People from Goldman Sachs, billionaires, top donors, Secretary of State from Exxon. It seems this is how the huge part of Trump’s administration will be established. What does it tell us about how Trump wanna run the country after heavily using anti-establishment message in the campaign? Read few comments.
Matthew Eshbaugh-Soha, Assistant Professor, Department of Political Science, University of North Texas
This tells me that Trump’s definition of anti-establishment is different than perhaps what some were led to believe. These appointments are outsiders, and in that way, that are anti-establishment (not previously tied to government), but they are tied to the power structure on Wall Street, etc. Ask Trump supporters if they care. I think that they are fine with this, are happy that Trump is elected, and are willing to adjust their own definitions of anti-establishment to fit their support for him…at least in the short-term.
Robert Busby, Senior Lecturer in Politics, Liverpool Hope University
The appointments made buy Trump thus far appear to reflect two aspects of his leadership. Firstly, his appointment of individuals from the business community, including his Secretary of State, underscore his determination to focus on economic regeneration, and that he faces individuals from a similar backdrop to his own may make the process of working with them more familiar. Many of his appointments also appear to have ties or some linkage to Russia. Secondly, His appointment of military personnel to key defense and intelligence posts may be a wise move. The men he has appointed appear experienced and conservative in nature and are likely to carry the confidence of the military and defense establishments. They are unlikely to want to commit American troops or the military to events which don’t have a very sound reason for involvement. As ever Trump does things his own way and there may be more surprises to come, but it is clear that he is surrounding himself with individuals he feels personally comfortable with and is, in part, moving slightly away from appointing veteran political figures to the key posts.
Christopher Larimer, Associate Professor of Political Science, University of Northern Iowa
The appointments, in my mind, seem to reflect two patterns: 1) that President-Elect Trump wants people like him (business background and no government experience) surrounding him in his cabinet, and 2) he is also willing to go his own way and ignore the “establishment” which is exactly what he did most of the campaign. If anything is clear from Trump’s picks thus far it is that policy experience is not at all a prerequisite for serving in the cabinet.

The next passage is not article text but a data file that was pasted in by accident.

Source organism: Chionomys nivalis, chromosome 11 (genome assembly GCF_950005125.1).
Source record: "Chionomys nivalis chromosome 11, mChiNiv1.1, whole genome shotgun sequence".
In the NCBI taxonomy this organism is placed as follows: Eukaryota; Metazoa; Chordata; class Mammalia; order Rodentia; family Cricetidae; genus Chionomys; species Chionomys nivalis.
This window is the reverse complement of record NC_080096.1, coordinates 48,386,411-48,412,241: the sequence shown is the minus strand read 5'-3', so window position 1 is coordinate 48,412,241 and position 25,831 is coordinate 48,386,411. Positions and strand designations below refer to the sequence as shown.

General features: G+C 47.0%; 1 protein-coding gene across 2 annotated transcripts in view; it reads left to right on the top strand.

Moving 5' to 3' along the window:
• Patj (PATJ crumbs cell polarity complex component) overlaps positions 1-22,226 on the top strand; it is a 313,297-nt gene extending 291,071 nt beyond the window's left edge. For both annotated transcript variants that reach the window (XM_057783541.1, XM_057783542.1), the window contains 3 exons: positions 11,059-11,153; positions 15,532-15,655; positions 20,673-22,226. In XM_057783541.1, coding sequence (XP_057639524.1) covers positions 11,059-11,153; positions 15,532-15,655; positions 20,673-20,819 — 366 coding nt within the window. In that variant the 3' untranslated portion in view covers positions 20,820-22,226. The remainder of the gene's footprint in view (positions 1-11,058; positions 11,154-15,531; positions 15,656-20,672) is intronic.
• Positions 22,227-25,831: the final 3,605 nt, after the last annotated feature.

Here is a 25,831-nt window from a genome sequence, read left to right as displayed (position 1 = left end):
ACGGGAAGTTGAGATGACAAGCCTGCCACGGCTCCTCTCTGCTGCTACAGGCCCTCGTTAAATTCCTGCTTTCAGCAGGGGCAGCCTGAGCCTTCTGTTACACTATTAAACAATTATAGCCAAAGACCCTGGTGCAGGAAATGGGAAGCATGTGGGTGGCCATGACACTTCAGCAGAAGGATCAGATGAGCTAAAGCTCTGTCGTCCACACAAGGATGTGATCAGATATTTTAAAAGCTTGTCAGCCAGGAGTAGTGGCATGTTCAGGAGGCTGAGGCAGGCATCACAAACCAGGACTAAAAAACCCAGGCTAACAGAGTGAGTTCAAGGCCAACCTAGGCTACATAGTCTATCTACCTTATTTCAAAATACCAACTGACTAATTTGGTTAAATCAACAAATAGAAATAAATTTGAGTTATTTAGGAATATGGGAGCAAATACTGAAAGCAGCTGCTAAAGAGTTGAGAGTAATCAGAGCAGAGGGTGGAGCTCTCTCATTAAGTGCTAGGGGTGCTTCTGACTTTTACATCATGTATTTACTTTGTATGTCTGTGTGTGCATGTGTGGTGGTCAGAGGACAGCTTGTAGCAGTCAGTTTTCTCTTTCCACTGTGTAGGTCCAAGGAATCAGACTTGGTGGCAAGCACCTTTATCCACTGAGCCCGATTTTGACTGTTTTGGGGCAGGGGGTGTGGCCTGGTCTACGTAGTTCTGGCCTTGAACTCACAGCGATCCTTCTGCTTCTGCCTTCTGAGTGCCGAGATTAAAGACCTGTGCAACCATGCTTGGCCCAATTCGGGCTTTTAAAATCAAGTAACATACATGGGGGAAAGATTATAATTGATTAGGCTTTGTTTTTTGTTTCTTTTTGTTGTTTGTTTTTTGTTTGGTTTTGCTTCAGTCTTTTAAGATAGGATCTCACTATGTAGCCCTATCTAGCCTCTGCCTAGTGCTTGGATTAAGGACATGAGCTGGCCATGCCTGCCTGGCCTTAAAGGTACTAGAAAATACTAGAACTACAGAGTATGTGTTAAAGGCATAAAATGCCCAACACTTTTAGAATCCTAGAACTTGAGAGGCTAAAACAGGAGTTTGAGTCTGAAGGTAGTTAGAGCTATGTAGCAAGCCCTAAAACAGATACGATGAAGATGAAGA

Steffen Schmidt, University Professor of Political Science, Iowa State University
If you think about it these choices are not the normal POLITICAL establishment. They are from outside the Washington “beltway” and Harvard Kennedy School of Government. So if they perform well they probably will satisfy the voters who brought Trump to the White House. The message is that his administration will be more of “doers” and less “thinkers.”
America is first of all a market, capitalist economy. That’s what creates wealth. That’s what creates jobs. That’s what generates tax revenue so the nation can do good things for the poor, helpless, for infrastructure and to strengthen its national security. The US economy is stuck and growing very slowly so having people with business experience in the cabinet may well be what he promised – to “Make the American Economy Great Again.
Andrew Rudalevige, Professor of Government, Bowdoin College
He seems to define the “establishment” differently from most people. I think by definition Wall Street brokers and bankers and oil industry insiders are “establishment” – but then so is Trump. What he has succeeded in doing, at least temporarily, is redefining the term to mean “not elected officials.” There are of course some members of Congress and a couple of governors in his proposed Cabinet. But on the whole the bigger posts have gone to military men and billionaires. These, for Trump, are “outsiders” – people who “get things done.” (Romney actually would have been a good fit, except for the personal animosity Trump bears him.) The cult of personality approach that Trump takes generally applies to many of his Cabinet choices as well. And, at a guess, his most enthusiastic voters will give him and them a lot of rope before realizing there has been something of a bait and switch.
There seems little doubt that the aim of these appointments is to roll back regulation in a wide number of policy areas and make life easier for this part of the establishment to make money. The promise, of course, is that they will then keep their factories in the USA and create new jobs for Trump voters. This is a slightly different version of “trickle down” economics since it is not solely a tax cut (though one of those is probably in the wings as well.) The people Trump has appointed are mostly hostile to the mission of the agency, or completely inexperienced with it (Ben Carson comes to mind.) So I would not expect to see a lot of new regulation, though probably less de-regulation that Trump would like since it is fairly hard to roll back rules once they are enacted.